Today’s Essential Reads
When gas companies began developing Pennsylvania with wells that use horizontal drilling and hydraulic fracturing in shale, the state Legislature found it had to play catch-up.
The Brown administration is scrambling to convince an increasingly wary public that state regulators are getting a handle on hydraulic fracturing, a controversial oil extraction method that can pose a hazard to drinking water.
Front Range farmers bidding for water to grow crops through the coming hot summer and possible drought face new competition from oil and gas drillers.
All signs are pointing to Gov. Andrew Cuomo giving the natural gas industry a green light by this summer to proceed with the use of hydraulic fracturing to drill for natural gas in New York. After the Cuomo administration gives the industry a thumbs-up, lawsuits from citizen and environmental groups may delay when the state Department of Environmental Conservation reviews the first drilling permit application. But most observers believe Cuomo and the rest of the political elite in New York have no intention of banning high-volume hydraulic fracturing in the state.
BP OIL SPILL:
BP attorneys have filed new court papers accusing the United States of withholding more than 10,000 documents concerning flow estimates of the broken Macondo well during the 2010 oil spill.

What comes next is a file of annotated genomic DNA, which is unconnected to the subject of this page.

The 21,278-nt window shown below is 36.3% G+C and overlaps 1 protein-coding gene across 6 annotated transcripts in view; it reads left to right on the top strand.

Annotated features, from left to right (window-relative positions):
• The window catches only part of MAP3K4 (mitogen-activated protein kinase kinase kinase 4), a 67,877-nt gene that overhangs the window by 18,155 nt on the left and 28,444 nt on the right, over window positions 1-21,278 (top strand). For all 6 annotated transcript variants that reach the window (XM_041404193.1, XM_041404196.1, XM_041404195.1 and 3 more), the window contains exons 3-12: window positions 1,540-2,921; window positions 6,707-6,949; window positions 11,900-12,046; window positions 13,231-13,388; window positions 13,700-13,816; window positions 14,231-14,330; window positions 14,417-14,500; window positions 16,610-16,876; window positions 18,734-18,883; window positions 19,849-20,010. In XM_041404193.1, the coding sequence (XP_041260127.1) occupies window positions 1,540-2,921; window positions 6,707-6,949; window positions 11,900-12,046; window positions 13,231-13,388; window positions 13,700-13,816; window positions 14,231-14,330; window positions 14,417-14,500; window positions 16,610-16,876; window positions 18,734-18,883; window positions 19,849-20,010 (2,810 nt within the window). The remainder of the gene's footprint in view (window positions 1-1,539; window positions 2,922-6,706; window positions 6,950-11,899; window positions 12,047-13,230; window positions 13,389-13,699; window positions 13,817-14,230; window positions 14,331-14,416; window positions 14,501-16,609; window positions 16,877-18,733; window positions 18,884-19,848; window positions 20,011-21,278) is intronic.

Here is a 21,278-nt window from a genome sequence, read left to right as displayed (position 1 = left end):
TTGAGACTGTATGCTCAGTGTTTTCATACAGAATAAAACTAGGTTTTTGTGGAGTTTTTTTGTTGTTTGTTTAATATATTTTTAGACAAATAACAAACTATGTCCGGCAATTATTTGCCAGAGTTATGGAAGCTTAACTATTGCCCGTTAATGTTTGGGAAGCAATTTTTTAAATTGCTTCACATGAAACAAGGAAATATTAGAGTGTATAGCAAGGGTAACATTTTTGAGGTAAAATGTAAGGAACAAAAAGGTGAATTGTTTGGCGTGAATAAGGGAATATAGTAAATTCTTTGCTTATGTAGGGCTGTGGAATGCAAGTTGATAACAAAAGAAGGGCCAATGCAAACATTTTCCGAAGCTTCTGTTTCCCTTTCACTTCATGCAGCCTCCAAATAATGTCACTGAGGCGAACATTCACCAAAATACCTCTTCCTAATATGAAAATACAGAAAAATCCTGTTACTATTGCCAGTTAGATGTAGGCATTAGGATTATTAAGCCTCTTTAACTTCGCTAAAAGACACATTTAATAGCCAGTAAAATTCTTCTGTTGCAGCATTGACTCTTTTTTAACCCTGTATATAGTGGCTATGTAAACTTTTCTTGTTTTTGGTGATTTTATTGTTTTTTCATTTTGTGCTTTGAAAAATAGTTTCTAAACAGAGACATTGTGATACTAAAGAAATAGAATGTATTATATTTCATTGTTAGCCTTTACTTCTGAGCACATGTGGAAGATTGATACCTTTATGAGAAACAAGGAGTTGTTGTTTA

A study of dolphins living near the site of the Deepwater Horizon rig shows that marine mammals have serious health problems from the oil spill, and a second study links the disaster to the death of once-vibrant Gulf coral reefs.
BP “specifically demanded” that the companies overseeing its Vessels of Opportunity oil spill clean-up program not hire Vietnamese- and Cambodian-Americans, a class estimated at 4,000 professional fishermen claims in Federal Court.
Coastal scientists say that actions taken by city leaders and property owners here during the BP oil spill may have unwittingly ensured that the next major hurricane breaks the island in half, right at the center of a heavily populated section.
Radioactive materials released from the crippled Fukushima Daiichi power plant into the atmosphere were found 5 centimeters beneath the ground three months after the breakout of the nuclear crisis last March, but are now believed to have sunk 10 to 30 cm deep, a study by a research institution showed Wednesday.